We won't be around to watch our Milky Way galaxy fuse with its closest neighbor, Andromeda, a few billion years from now. But we're getting a spectacular front-row seat to another galactic merger, thanks to NASA's powerful James Webb Space Telescope (JWST or Webb).
Galaxy mergers unfold for a long time, even on cosmic timescales. Astronomers think the galaxies of Arp 220, which are spirals like the Milky Way and have similar tails swirling in their outskirts, began blending 700 million years ago. (For reference, the Milky Way galaxy will closely approach Andromeda in the next four to five billion years, and the merger itself will span 10 billion years.)
When Arp 220's galaxies began merging, the abundant gas and dust triggered intense star formation, and most of it was concentrated in their dusty central regions. "The amount of gas in this tiny region is equal to all of the gas in the entire Milky Way galaxy," Webb team members wrote in an image description published on Monday (April 17).
Over 200 star clusters are packed in an area just 5,000 light-years across, astronomers say. Arp 220's central star-forming ring shines brilliantly, its light seen as six spikes ejecting out in Webb's image.
Webb isn't the first to eye Arp 220. Pictures clicked by NASA's Hubble Space Telescope in 2002 were key to spotting the cores of Arp 220's galaxies. The space agency's Chandra X-Ray Observatory also has observed Arp 220, and has recorded X-rays blasting out from these centers, which are separated by 1,200 light-years. Chandra specializes in seeing massive and violent objects in the universe like black holes and supernovas, so astronomers think the X-rays hint at supermassive black holes residing at the centers of both galaxies.
Astronomers previously thought that, like its central region, much of Arp 220 hosts heaps of star clusters, but recent research that analyzed Hubble's pictures found that star formation "shut off suddenly everywhere" about 100 million years ago, possibly as a consequence of the merger. It looks like Arp 220 is now in a post-starburst stage, which means it does not produce stars at extreme, short-lived rates, but is instead quiescent.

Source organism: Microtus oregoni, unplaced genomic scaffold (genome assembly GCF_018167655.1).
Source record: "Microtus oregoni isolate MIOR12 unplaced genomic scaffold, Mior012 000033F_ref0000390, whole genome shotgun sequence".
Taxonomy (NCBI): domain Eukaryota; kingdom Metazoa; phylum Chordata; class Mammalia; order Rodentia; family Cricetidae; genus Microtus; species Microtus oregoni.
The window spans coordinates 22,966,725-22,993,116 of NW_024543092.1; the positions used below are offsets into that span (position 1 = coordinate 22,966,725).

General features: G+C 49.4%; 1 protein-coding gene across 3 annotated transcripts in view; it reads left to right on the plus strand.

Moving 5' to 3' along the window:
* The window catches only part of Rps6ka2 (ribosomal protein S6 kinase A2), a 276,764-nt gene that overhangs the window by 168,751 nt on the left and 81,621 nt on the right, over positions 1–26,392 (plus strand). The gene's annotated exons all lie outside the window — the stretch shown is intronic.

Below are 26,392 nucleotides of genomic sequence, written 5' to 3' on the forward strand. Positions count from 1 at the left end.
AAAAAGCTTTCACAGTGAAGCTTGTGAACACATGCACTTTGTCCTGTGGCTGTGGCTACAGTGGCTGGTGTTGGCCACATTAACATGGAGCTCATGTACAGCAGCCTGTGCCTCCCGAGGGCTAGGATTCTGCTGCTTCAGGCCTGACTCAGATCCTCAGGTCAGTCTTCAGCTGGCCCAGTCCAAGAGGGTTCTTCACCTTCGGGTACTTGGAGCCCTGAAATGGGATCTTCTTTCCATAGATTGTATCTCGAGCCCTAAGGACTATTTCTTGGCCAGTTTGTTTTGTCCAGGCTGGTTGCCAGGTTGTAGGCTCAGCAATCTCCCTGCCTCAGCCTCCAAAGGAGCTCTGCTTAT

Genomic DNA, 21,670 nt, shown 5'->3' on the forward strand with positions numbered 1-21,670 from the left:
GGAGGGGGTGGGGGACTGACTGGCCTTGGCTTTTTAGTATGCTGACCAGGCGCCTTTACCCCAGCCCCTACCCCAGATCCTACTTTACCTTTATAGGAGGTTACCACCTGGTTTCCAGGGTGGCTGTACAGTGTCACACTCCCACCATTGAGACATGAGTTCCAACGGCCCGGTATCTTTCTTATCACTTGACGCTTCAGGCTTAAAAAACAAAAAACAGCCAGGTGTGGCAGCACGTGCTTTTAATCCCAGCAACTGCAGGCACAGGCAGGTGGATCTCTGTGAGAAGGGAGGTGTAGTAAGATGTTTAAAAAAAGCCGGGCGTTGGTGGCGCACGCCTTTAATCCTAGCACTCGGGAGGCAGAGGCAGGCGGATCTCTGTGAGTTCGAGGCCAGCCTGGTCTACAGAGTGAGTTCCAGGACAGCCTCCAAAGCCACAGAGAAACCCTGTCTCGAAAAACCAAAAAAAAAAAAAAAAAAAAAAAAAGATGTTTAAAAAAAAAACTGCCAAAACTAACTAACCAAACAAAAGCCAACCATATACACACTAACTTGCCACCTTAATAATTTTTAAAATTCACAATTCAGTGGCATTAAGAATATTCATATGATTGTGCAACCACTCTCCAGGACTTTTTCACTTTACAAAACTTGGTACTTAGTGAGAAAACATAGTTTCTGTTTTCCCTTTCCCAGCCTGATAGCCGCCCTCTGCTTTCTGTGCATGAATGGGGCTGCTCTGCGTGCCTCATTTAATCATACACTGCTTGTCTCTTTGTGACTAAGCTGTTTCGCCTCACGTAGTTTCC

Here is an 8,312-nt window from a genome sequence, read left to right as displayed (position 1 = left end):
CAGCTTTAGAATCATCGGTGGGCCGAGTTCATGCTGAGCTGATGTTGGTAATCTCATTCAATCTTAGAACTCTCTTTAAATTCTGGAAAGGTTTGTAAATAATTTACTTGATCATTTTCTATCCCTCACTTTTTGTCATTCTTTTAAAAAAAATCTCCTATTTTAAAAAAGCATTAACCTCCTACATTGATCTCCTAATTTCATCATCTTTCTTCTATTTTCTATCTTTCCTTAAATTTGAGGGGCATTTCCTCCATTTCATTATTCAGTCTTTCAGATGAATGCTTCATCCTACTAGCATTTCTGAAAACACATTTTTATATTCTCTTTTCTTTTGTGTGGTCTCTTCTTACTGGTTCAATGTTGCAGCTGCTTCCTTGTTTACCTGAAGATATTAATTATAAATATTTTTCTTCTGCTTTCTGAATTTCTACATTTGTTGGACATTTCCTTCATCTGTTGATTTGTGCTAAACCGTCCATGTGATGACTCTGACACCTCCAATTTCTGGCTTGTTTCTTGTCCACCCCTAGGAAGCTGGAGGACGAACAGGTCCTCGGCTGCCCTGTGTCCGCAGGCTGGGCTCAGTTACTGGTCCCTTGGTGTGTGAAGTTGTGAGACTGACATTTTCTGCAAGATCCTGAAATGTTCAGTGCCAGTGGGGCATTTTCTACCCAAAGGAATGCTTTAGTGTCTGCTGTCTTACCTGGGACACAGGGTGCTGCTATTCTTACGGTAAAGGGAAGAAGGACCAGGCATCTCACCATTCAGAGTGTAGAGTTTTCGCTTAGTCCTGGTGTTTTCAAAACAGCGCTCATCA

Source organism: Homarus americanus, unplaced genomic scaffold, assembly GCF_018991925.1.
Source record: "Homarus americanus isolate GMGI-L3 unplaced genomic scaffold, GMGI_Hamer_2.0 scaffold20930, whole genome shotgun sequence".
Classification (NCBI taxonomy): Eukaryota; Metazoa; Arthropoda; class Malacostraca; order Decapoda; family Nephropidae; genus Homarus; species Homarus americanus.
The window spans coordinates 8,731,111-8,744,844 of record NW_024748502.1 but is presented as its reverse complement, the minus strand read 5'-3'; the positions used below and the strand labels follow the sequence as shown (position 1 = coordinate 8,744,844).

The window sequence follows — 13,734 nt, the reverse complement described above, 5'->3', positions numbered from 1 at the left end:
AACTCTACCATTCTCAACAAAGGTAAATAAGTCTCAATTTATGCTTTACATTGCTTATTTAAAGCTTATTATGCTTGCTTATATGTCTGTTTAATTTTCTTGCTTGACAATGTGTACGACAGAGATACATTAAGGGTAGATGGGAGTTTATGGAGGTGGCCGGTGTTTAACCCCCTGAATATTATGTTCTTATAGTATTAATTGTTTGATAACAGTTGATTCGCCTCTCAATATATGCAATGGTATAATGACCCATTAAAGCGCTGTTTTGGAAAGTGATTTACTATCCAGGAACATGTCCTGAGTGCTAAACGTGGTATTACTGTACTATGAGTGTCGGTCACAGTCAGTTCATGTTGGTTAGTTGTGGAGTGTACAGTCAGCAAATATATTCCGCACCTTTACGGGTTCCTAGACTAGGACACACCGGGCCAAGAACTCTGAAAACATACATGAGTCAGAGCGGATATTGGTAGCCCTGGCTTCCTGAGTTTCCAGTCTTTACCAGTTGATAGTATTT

To click this latest image, Webb used two high-tech instruments onboard: The Near Infrared Camera (NIRCam) — the telescope's primary camera — and Mid-Infrared Instrument (MIRI), which can snap images as well as capture the light spectra of its targets. Both instruments were handy, as Arp 220 shines its brightest in infrared wavelengths. Indeed, the object's light is equivalent to "more than a trillion suns," according to the image description. Our Milky Way's luminosity, by comparison, is about 10 billion suns, Webb team members said.
Astronomers do not usually tag two merging galaxies with one name. Arp 220 is the 220th celestial object in the Atlas of Peculiar Galaxies. Published in 1966 by American astronomer Halton C. Arp, the catalog lists 338 uncommon galaxies whose shapes astronomers did not understand back then.
A subset of the collection to which Arp 220 belongs includes galaxies that were neither spiral nor elliptical, and left an open question for future astronomers to dive into. Arp 220's jumbled shape was explained when they later found that it is not one but two galaxies coalescing.
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Sharmila is a Seattle-based science journalist. She found her love for astronomy in Carl Sagan's The Pale Blue Dot and has been hooked ever since. She holds an MA in Journalism from Northeastern University and has been a contributing writer for Astronomy Magazine since 2017. Follow her on Twitter at @skuthunur.